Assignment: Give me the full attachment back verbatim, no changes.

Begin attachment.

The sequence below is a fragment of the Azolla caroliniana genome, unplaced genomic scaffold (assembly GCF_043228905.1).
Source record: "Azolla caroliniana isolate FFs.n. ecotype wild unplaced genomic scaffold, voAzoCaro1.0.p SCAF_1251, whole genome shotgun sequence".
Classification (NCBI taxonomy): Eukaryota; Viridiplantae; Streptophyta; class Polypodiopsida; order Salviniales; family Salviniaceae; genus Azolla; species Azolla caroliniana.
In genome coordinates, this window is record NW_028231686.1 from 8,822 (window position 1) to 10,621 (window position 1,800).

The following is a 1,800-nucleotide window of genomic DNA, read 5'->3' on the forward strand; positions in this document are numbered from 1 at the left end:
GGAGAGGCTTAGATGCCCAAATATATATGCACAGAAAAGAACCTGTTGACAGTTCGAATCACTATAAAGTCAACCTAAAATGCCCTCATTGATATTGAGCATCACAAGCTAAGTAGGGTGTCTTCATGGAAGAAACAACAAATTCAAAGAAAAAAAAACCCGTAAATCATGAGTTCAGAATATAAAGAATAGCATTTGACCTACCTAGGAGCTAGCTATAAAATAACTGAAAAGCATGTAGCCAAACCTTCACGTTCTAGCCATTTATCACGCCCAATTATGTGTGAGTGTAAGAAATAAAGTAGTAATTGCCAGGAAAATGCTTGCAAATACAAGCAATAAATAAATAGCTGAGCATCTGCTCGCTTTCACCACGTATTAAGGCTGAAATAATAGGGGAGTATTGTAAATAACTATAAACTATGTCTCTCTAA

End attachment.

The sequence below is a fragment of the Azolla caroliniana genome, unplaced genomic scaffold (assembly GCF_043228905.1).
Source record: "Azolla caroliniana isolate FFs.n. ecotype wild unplaced genomic scaffold, voAzoCaro1.0.p SCAF_1251, whole genome shotgun sequence".
Classification (NCBI taxonomy): Eukaryota; Viridiplantae; Streptophyta; class Polypodiopsida; order Salviniales; family Salviniaceae; genus Azolla; species Azolla caroliniana.
In genome coordinates, this window is record NW_028231686.1 from 8,822 (window position 1) to 10,621 (window position 1,800).

The following is a 1,800-nucleotide window of genomic DNA, read 5'->3' on the forward strand; positions in this document are numbered from 1 at the left end:
GGAGAGGCTTAGATGCCCAAATATATATGCACAGAAAAGAACCTGTTGACAGTTCGAATCACTATAAAGTCAACCTAAAATGCCCTCATTGATATTGAGCATCACAAGCTAAGTAGGGTGTCTTCATGGAAGAAACAACAAATTCAAAGAAAAAAAAACCCGTAAATCATGAGTTCAGAATATAAAGAATAGCATTTGACCTACCTAGGAGCTAGCTATAAAATAACTGAAAAGCATGTAGCCAAACCTTCACGTTCTAGCCATTTATCACGCCCAATTATGTGTGAGTGTAAGAAATAAAGTAGTAATTGCCAGGAAAATGCTTGCAAATACAAGCAATAAATAAATAGCTGAGCATCTGCTCGCTTTCACCACGTATTAAGGCTGAAATAATAGGGGAGTATTGTAAATAACTATAAACTATGTCTCTCTAA